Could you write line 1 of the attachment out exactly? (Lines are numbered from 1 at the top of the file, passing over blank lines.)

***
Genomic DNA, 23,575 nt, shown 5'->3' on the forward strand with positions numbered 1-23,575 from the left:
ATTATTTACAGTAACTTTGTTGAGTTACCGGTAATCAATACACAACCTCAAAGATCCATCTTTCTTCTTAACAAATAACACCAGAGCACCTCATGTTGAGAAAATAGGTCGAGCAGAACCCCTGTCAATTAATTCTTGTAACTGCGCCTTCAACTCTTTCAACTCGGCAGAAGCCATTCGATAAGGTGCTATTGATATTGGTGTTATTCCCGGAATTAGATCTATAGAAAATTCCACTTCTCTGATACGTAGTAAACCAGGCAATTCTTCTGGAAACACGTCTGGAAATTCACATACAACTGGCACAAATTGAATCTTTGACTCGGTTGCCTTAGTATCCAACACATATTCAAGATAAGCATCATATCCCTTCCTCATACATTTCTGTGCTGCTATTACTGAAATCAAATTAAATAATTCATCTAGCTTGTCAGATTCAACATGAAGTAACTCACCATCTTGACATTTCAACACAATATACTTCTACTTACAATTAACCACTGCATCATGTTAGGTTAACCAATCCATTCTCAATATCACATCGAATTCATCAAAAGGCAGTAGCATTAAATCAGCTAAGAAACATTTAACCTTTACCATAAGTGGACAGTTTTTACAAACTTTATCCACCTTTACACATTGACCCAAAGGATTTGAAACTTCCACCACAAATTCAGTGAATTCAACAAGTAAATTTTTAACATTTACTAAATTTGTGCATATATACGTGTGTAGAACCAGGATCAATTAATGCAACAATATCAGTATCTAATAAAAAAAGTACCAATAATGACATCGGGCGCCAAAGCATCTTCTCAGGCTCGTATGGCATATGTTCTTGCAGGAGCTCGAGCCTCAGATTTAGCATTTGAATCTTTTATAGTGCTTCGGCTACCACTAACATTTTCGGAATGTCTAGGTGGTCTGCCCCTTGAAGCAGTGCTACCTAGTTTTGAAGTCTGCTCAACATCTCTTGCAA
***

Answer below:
Genomic DNA, 23,575 nt, shown 5'->3' on the forward strand with positions numbered 1-23,575 from the left: